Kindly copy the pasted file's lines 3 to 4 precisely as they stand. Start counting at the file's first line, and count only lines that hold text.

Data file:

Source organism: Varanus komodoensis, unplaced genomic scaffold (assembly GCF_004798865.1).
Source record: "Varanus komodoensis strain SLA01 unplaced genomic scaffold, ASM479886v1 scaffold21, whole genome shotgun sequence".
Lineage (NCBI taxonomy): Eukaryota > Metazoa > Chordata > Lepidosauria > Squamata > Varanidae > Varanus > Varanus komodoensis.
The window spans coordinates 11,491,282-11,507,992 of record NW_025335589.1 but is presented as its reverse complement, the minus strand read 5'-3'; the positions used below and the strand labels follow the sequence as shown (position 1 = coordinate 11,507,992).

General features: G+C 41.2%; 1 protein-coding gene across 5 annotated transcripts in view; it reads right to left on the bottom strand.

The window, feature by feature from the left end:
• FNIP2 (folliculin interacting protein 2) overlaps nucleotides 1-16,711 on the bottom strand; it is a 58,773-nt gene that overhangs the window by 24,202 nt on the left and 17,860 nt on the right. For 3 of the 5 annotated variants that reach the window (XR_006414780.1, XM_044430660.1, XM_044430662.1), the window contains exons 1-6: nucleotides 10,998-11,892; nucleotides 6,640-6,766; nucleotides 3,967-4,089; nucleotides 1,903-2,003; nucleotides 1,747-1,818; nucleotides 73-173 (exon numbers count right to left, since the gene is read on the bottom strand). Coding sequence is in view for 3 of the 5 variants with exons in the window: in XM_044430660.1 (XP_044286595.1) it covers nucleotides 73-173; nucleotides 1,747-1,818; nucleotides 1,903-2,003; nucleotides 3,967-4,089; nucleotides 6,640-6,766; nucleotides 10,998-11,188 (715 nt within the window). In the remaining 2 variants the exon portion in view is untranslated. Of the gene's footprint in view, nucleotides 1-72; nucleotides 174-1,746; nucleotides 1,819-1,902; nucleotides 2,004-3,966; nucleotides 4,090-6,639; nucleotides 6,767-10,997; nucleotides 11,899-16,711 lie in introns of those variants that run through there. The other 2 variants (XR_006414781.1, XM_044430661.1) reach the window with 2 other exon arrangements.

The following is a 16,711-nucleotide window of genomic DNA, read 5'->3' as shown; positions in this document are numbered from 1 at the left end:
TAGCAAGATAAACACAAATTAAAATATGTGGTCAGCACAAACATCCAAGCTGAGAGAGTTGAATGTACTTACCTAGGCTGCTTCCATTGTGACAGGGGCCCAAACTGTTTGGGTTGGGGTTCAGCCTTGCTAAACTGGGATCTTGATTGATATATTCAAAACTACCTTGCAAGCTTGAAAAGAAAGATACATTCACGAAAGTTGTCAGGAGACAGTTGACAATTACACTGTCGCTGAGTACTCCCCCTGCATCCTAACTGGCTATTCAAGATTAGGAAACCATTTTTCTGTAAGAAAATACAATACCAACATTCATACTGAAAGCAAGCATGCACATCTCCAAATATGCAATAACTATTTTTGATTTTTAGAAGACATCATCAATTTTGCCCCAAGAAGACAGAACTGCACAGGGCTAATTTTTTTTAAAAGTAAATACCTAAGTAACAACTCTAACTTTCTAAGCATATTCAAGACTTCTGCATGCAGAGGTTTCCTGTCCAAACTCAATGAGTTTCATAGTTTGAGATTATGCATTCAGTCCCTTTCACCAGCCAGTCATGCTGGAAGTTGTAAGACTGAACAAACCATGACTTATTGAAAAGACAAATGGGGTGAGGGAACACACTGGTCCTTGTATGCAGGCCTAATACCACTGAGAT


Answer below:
Lineage (NCBI taxonomy): Eukaryota > Metazoa > Chordata > Lepidosauria > Squamata > Varanidae > Varanus > Varanus komodoensis.
The window spans coordinates 11,491,282-11,507,992 of record NW_025335589.1 but is presented as its reverse complement, the minus strand read 5'-3'; the positions used below and the strand labels follow the sequence as shown (position 1 = coordinate 11,507,992).